Karen Wells was getting ready to speak to an audience of majority Black mothers whose children were killed unjustly when she received the news that the police officer who killed her son would not be charged.
On April 6, she was at the National Action Network’s annual convention and would be talking and bonding with other families who had lost loved ones. That is, until the news came that Minnesota prosecutors declined to file charges against former Minneapolis police SWAT team officer Mark Hanneman for fatally shooting her son, Amir Locke, during what advocates have referred to as a botched execution of a no-knock search warrant.
“I’m starting to believe that they knew I was coming to the convention today. So, I almost feel like this was a set up. You couldn’t wait until next week. You couldn’t wait until Friday. So once again Minneapolis, you’re showing your true colors of actually who you are and who you represent. I’m not going to give up,” she said during a press conference that day, held alongside Rev. Al Sharpton and civil rights attorney Benjamin Crump, who is representing the family.
Amir Locke, 22, was asleep on a couch in his cousin’s apartment when officers entered. He was killed a mere nine seconds later after officers startled him awake, which caused him to reach for the gun he was licensed to carry. Mr. Locke worked for DoorDash and carried the gun legally as a protection.
The search warrant was part of a St. Paul, Minn., homicide investigation. Amir Locke was not named in the warrant.
Though no longer on a SWAT team, Off. Hanneman is back on active duty.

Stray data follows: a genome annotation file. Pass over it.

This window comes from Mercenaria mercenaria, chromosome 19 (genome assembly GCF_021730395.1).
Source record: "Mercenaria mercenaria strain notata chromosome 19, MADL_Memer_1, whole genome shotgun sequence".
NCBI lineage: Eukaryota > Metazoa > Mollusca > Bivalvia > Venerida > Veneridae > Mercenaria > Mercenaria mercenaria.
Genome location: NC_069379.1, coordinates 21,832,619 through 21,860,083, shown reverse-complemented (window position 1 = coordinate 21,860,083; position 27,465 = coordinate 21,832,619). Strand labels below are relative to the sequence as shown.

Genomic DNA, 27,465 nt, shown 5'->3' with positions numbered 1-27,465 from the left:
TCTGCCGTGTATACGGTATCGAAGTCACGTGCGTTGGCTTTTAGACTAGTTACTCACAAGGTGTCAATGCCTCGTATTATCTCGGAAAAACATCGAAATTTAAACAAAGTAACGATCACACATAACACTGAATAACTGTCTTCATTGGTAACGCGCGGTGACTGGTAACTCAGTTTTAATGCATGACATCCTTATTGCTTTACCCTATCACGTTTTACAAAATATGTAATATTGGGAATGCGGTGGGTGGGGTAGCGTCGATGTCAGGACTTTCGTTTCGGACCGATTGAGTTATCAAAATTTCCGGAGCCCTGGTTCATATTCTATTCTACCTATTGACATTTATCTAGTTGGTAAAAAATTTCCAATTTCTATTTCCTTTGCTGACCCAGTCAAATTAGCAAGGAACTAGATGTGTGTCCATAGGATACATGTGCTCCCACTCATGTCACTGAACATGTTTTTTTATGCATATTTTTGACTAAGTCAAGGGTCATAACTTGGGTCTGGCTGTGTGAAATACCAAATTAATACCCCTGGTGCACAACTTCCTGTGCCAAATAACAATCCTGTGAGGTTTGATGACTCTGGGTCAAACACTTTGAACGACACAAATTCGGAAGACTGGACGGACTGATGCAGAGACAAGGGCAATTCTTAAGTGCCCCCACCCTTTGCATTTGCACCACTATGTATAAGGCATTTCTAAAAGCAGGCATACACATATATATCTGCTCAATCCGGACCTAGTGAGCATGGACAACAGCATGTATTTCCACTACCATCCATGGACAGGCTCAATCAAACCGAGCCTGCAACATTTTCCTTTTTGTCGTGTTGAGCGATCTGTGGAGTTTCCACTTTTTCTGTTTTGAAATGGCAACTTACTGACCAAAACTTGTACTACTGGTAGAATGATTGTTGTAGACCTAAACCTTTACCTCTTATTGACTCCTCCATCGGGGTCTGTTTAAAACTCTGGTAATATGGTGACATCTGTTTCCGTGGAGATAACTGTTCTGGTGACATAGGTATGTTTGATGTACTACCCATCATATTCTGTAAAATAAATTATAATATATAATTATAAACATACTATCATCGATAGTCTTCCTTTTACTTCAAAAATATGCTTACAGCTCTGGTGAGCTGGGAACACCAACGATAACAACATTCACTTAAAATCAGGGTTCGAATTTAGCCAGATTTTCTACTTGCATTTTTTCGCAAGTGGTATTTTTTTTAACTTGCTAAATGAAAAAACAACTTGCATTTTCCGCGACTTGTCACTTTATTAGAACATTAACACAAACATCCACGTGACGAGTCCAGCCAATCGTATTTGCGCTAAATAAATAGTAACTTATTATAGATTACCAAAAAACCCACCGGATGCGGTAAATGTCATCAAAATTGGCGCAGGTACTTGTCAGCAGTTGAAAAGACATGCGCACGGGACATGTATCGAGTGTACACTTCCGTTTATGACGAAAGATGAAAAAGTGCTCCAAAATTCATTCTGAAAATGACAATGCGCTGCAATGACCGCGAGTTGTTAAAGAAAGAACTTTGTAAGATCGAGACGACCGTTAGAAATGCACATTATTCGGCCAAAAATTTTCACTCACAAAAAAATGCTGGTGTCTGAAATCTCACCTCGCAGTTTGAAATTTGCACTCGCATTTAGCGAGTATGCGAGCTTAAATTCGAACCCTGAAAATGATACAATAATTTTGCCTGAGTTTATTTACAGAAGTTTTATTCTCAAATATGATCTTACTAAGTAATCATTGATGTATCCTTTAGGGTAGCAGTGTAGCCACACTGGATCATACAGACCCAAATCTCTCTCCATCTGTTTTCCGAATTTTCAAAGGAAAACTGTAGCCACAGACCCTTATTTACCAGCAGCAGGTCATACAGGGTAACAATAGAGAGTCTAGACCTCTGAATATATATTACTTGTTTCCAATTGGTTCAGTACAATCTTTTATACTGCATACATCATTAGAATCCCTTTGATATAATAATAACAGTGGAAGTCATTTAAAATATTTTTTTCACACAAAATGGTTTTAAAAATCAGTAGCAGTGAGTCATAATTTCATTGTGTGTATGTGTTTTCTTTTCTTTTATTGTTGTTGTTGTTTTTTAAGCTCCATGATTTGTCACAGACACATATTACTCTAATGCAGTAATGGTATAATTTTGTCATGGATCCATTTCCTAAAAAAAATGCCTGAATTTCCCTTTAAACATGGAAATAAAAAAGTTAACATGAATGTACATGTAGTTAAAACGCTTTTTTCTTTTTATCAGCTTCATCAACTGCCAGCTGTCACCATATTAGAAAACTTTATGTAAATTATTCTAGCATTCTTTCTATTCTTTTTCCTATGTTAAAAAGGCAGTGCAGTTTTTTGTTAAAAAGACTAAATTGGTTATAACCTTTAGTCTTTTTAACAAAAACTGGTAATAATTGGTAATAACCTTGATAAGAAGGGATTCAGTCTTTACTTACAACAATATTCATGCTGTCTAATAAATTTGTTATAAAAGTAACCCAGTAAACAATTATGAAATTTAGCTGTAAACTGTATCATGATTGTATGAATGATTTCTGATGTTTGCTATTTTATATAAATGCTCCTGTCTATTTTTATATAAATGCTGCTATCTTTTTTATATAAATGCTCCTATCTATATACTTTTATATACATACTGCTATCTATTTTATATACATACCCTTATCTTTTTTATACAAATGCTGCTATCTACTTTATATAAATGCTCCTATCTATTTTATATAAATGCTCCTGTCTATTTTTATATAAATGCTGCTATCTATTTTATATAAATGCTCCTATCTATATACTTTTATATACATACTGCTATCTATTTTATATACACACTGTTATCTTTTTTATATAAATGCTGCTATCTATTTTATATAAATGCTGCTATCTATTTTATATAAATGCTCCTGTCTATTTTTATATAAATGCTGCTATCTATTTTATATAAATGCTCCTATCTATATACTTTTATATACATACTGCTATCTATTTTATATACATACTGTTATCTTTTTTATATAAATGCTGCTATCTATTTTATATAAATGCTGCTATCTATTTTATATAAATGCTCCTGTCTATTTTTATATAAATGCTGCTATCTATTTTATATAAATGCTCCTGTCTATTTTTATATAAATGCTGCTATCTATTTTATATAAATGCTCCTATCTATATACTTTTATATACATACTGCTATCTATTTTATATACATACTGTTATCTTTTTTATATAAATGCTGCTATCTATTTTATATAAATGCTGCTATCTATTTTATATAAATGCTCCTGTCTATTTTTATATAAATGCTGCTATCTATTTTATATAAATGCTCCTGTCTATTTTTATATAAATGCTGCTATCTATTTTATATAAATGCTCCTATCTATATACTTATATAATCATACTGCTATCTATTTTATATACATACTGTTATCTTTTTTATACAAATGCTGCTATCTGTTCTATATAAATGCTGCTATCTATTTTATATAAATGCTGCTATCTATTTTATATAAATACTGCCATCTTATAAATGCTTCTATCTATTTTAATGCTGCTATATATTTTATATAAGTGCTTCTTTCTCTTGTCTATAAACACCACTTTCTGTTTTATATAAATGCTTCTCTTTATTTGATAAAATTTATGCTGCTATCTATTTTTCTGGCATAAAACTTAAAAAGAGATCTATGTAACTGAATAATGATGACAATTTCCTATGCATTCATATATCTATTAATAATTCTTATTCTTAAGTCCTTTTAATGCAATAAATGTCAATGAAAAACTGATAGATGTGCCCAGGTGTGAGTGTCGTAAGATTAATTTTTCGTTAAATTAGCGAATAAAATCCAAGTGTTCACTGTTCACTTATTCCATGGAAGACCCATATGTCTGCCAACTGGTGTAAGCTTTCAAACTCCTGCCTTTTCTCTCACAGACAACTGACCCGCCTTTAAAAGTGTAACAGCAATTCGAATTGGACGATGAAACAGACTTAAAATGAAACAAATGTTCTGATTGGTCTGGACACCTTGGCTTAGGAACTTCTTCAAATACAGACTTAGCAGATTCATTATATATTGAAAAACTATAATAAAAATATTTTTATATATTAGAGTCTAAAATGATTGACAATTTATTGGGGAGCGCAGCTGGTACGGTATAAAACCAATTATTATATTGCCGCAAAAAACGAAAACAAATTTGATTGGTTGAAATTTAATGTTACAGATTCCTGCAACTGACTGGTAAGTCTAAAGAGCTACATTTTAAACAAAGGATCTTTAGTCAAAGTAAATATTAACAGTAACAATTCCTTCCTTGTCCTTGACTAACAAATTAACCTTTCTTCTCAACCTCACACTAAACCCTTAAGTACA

“The Minneapolis police officer that executed my baby boy on 2/2/22, be prepared for this family, because every time you take a step, we’re going to be right behind you. This is not over. You may have been found not guilty, but in the eyes of me, being the mother who I am, you are guilty and I’m not going to give up,” Ms. Wells said at the press conference.
She said to the officer and to the city of Minneapolis: “You’re going to continue to be restless, because the spirit of my baby is going to haunt you for the rest of your life. I am not disappointed; I am disgusted with the city of Minneapolis.”
In strong words, the grieving mother declared that she’s not “Minnesota-nice.”
“You decided that he wasn’t worth nothing but less than nine seconds of a human being. And y’all think I’m about to be nice? That’s why I’m not from Minnesota, because I’m not,” she stated. “So, get ready, because with the backing of these two (Rev. Sharpton and Atty. Crump) and the other attorneys, we’re coming. We’re coming full force. And I’m not going to stop racing this race and running this race until I’ve crossed that finish line.”
Atty. Crump explained that Amir Locke did what any law-abiding citizen would do if they were startled awake after a break-in. The police created the life-or-death situation, he said. They did not execute the warrant by knocking and announcing who they were and what they were there for.
“Black people, they kick in the door and expect us to just say, ‘Whoever’s coming through our door, we don’t know if a burglar is robbing us or if it’s a home invasion, don’t try to protect yourself,’ ” he said. “Well, Amir tried to protect himself, and for that, he’s dead.”
On April 5, Minneapolis Mayor Jacob Frey issued a new policy prohibiting no-knock warrants and requiring officers to knock, announce their presence and wait before entering a residence.
“This policy is among the most forward-looking and extensive in the nation and will help keep both our residents and officers safe,” he said in a statement.
Attorney General Keith Ellison and Hennepin County Attorney Michael Freeman said there was insufficient evidence to prove beyond a reasonable doubt that Officer Hanneman violated the state statute governing when police can use deadly force, according to the Associated Press.
“It would be unethical for us to file charges in a case in which we know that we will not be able to prevail because the law does not support the charges,” Atty. General Ellison said.